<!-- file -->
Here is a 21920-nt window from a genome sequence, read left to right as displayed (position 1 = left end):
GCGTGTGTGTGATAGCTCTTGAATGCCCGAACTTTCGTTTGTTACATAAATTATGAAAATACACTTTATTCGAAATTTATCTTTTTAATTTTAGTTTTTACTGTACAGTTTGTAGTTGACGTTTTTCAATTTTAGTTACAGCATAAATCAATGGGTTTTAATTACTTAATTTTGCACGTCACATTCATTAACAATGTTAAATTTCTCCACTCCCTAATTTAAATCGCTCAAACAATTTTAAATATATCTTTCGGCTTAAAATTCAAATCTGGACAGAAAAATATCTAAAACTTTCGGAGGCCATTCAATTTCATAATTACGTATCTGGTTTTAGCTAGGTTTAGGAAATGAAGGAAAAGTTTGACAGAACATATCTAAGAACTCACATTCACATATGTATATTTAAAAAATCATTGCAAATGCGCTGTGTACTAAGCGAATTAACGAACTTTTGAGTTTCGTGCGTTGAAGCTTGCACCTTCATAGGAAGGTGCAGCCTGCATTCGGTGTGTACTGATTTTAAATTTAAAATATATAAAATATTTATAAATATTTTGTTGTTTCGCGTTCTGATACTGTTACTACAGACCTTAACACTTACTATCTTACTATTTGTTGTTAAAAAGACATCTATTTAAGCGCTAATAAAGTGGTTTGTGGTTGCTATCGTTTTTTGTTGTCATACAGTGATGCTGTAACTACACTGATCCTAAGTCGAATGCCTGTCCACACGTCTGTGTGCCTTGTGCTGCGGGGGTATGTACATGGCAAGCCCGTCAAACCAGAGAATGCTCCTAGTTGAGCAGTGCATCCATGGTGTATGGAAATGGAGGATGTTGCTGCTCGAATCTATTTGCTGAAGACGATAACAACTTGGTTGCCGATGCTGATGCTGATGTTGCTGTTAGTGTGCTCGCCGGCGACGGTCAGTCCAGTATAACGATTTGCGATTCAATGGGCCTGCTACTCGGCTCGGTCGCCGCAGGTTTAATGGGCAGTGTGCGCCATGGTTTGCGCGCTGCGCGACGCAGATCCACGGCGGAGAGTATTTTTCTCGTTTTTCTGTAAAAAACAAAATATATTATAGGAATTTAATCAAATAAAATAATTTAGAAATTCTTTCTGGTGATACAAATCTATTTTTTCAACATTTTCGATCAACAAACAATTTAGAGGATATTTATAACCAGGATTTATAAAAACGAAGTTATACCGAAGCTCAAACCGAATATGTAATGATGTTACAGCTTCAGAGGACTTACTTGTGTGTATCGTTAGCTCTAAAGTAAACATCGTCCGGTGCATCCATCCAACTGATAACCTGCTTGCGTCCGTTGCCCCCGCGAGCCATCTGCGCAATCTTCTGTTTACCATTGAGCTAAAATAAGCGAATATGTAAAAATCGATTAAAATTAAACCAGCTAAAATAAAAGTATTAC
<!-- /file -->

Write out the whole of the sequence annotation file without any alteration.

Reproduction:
Here is a 21920-nt window from a genome sequence, read left to right as displayed (position 1 = left end):
GCGTGTGTGTGATAGCTCTTGAATGCCCGAACTTTCGTTTGTTACATAAATTATGAAAATACACTTTATTCGAAATTTATCTTTTTAATTTTAGTTTTTACTGTACAGTTTGTAGTTGACGTTTTTCAATTTTAGTTACAGCATAAATCAATGGGTTTTAATTACTTAATTTTGCACGTCACATTCATTAACAATGTTAAATTTCTCCACTCCCTAATTTAAATCGCTCAAACAATTTTAAATATATCTTTCGGCTTAAAATTCAAATCTGGACAGAAAAATATCTAAAACTTTCGGAGGCCATTCAATTTCATAATTACGTATCTGGTTTTAGCTAGGTTTAGGAAATGAAGGAAAAGTTTGACAGAACATATCTAAGAACTCACATTCACATATGTATATTTAAAAAATCATTGCAAATGCGCTGTGTACTAAGCGAATTAACGAACTTTTGAGTTTCGTGCGTTGAAGCTTGCACCTTCATAGGAAGGTGCAGCCTGCATTCGGTGTGTACTGATTTTAAATTTAAAATATATAAAATATTTATAAATATTTTGTTGTTTCGCGTTCTGATACTGTTACTACAGACCTTAACACTTACTATCTTACTATTTGTTGTTAAAAAGACATCTATTTAAGCGCTAATAAAGTGGTTTGTGGTTGCTATCGTTTTTTGTTGTCATACAGTGATGCTGTAACTACACTGATCCTAAGTCGAATGCCTGTCCACACGTCTGTGTGCCTTGTGCTGCGGGGGTATGTACATGGCAAGCCCGTCAAACCAGAGAATGCTCCTAGTTGAGCAGTGCATCCATGGTGTATGGAAATGGAGGATGTTGCTGCTCGAATCTATTTGCTGAAGACGATAACAACTTGGTTGCCGATGCTGATGCTGATGTTGCTGTTAGTGTGCTCGCCGGCGACGGTCAGTCCAGTATAACGATTTGCGATTCAATGGGCCTGCTACTCGGCTCGGTCGCCGCAGGTTTAATGGGCAGTGTGCGCCATGGTTTGCGCGCTGCGCGACGCAGATCCACGGCGGAGAGTATTTTTCTCGTTTTTCTGTAAAAAACAAAATATATTATAGGAATTTAATCAAATAAAATAATTTAGAAATTCTTTCTGGTGATACAAATCTATTTTTTCAACATTTTCGATCAACAAACAATTTAGAGGATATTTATAACCAGGATTTATAAAAACGAAGTTATACCGAAGCTCAAACCGAATATGTAATGATGTTACAGCTTCAGAGGACTTACTTGTGTGTATCGTTAGCTCTAAAGTAAACATCGTCCGGTGCATCCATCCAACTGATAACCTGCTTGCGTCCGTTGCCCCCGCGAGCCATCTGCGCAATCTTCTGTTTACCATTGAGCTAAAATAAGCGAATATGTAAAAATCGATTAAAATTAAACCAGCTAAAATAAAAGTATTAC